tabletAs the hype builds about Apple’s big product launch tomorrow, which everyone believes will involve the unveiling of a tablet device, two analysts at Forrester are casting a skeptical eye on some of the excitement. Charles Golvin and James McQuivey write that the tablet sounds like it’s “flawed in meaningful ways: It’s a computer without a keyboard, it’s a digital reader with poor battery life and a high price tag, and it’s a portable media player that can’t fit in a pocket.”

Despite those reservations, Golvin and McQuivey say they expect the device to be a big deal — but they think Apple needs to do three key things if it wants the tablet to become a mainstream device, rather than “a peculiarity.” Here’s their checklist (the bolded wording comes from Forrester, the rest is my paraphrase):

  1. Create a new device category around personal media. The tablet has the potential to link all of our media experiences on various devices, Golvin and McQuivey say. By storing and playing all your media on the tablet, then synchronizing that media across devices using online cloud computing infrastructure, Apple could create a new device category.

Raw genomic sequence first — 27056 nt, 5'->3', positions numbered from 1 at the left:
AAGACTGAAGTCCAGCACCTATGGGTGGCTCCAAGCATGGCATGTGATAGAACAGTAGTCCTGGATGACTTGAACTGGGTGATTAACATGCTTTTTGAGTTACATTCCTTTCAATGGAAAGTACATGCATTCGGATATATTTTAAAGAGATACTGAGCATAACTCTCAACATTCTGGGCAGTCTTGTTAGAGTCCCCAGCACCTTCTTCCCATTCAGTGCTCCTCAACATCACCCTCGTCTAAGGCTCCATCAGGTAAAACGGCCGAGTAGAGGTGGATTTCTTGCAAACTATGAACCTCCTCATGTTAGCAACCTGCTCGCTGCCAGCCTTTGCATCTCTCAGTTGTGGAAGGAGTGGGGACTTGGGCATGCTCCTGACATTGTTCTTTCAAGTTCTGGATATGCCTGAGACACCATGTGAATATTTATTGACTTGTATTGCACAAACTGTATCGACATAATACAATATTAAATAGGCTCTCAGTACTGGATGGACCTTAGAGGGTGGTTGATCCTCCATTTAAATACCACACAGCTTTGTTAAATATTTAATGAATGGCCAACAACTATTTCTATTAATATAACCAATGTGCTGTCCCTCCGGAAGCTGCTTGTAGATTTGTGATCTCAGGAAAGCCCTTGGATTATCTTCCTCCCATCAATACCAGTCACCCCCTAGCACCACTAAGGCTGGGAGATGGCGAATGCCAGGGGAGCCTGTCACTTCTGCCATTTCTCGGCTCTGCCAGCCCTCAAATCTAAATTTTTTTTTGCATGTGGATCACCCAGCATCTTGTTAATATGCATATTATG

2. Work their user experience magic on connectivity. In order to achieve that full media experience, Apple will need the tablet to work on home broadband, WiFi, and cell networks. To make this happen, Golvin and McQuivey suggest that the company could become a virtual network operator, tapping into the AT&T and Verizon networks as necessary.
  3. Break open the meaning of the word “device.” Apple needs to create an ecosystem of devices around the tablet, the pair says — and don’t call those other devices accessories, because they’re more than that. Some suggestions: Bluetooth keyboards, docks that can turn the tablet into an alarm clock or a radio, and TVs where the tablet can send its video footage.

All of these sound like solid ideas, and also speak to the high hopes that many have for Apple’s announcement. If chief executive Steve Jobs demonstrates another tablet computer tomorrow, albeit one that has the normal Apple stylishness, that will be awfully disappointing.